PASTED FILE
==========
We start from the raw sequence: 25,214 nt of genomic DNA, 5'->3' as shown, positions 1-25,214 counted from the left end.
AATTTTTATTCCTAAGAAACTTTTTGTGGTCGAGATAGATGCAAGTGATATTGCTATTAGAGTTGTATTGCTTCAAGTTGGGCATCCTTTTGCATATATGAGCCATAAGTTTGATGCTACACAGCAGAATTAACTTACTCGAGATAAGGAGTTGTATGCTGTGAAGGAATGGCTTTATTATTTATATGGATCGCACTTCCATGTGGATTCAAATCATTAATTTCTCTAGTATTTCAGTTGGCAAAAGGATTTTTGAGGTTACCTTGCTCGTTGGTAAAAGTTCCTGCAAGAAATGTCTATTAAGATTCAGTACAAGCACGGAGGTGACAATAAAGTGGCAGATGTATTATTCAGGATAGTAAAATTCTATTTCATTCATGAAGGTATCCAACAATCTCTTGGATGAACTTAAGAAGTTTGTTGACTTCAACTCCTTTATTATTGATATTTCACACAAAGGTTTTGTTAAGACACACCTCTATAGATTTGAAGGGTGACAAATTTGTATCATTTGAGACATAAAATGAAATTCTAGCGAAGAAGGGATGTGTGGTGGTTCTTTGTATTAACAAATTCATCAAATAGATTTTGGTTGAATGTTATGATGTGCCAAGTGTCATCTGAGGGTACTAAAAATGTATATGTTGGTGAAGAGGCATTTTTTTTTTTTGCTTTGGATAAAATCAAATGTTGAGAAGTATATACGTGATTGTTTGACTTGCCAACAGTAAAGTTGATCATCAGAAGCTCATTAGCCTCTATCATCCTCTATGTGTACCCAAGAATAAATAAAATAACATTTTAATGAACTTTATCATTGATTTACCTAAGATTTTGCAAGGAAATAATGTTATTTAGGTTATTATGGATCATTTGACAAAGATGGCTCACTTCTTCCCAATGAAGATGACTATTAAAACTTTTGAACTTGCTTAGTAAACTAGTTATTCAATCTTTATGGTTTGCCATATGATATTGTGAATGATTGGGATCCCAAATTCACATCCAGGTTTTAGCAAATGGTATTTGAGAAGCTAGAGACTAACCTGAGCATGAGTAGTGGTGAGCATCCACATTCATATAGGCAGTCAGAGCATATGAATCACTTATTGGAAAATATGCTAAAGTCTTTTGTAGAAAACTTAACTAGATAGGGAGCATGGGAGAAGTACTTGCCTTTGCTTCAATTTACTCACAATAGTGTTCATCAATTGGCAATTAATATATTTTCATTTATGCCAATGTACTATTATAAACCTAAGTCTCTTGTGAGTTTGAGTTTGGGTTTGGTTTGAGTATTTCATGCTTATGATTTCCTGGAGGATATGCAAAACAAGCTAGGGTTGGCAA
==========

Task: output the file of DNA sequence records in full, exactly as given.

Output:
We start from the raw sequence: 25,214 nt of genomic DNA, 5'->3' as shown, positions 1-25,214 counted from the left end.
AATTTTTATTCCTAAGAAACTTTTTGTGGTCGAGATAGATGCAAGTGATATTGCTATTAGAGTTGTATTGCTTCAAGTTGGGCATCCTTTTGCATATATGAGCCATAAGTTTGATGCTACACAGCAGAATTAACTTACTCGAGATAAGGAGTTGTATGCTGTGAAGGAATGGCTTTATTATTTATATGGATCGCACTTCCATGTGGATTCAAATCATTAATTTCTCTAGTATTTCAGTTGGCAAAAGGATTTTTGAGGTTACCTTGCTCGTTGGTAAAAGTTCCTGCAAGAAATGTCTATTAAGATTCAGTACAAGCACGGAGGTGACAATAAAGTGGCAGATGTATTATTCAGGATAGTAAAATTCTATTTCATTCATGAAGGTATCCAACAATCTCTTGGATGAACTTAAGAAGTTTGTTGACTTCAACTCCTTTATTATTGATATTTCACACAAAGGTTTTGTTAAGACACACCTCTATAGATTTGAAGGGTGACAAATTTGTATCATTTGAGACATAAAATGAAATTCTAGCGAAGAAGGGATGTGTGGTGGTTCTTTGTATTAACAAATTCATCAAATAGATTTTGGTTGAATGTTATGATGTGCCAAGTGTCATCTGAGGGTACTAAAAATGTATATGTTGGTGAAGAGGCATTTTTTTTTTTTGCTTTGGATAAAATCAAATGTTGAGAAGTATATACGTGATTGTTTGACTTGCCAACAGTAAAGTTGATCATCAGAAGCTCATTAGCCTCTATCATCCTCTATGTGTACCCAAGAATAAATAAAATAACATTTTAATGAACTTTATCATTGATTTACCTAAGATTTTGCAAGGAAATAATGTTATTTAGGTTATTATGGATCATTTGACAAAGATGGCTCACTTCTTCCCAATGAAGATGACTATTAAAACTTTTGAACTTGCTTAGTAAACTAGTTATTCAATCTTTATGGTTTGCCATATGATATTGTGAATGATTGGGATCCCAAATTCACATCCAGGTTTTAGCAAATGGTATTTGAGAAGCTAGAGACTAACCTGAGCATGAGTAGTGGTGAGCATCCACATTCATATAGGCAGTCAGAGCATATGAATCACTTATTGGAAAATATGCTAAAGTCTTTTGTAGAAAACTTAACTAGATAGGGAGCATGGGAGAAGTACTTGCCTTTGCTTCAATTTACTCACAATAGTGTTCATCAATTGGCAATTAATATATTTTCATTTATGCCAATGTACTATTATAAACCTAAGTCTCTTGTGAGTTTGAGTTTGGGTTTGGTTTGAGTATTTCATGCTTATGATTTCCTGGAGGATATGCAAAACAAGCTAGGGTTGGCAA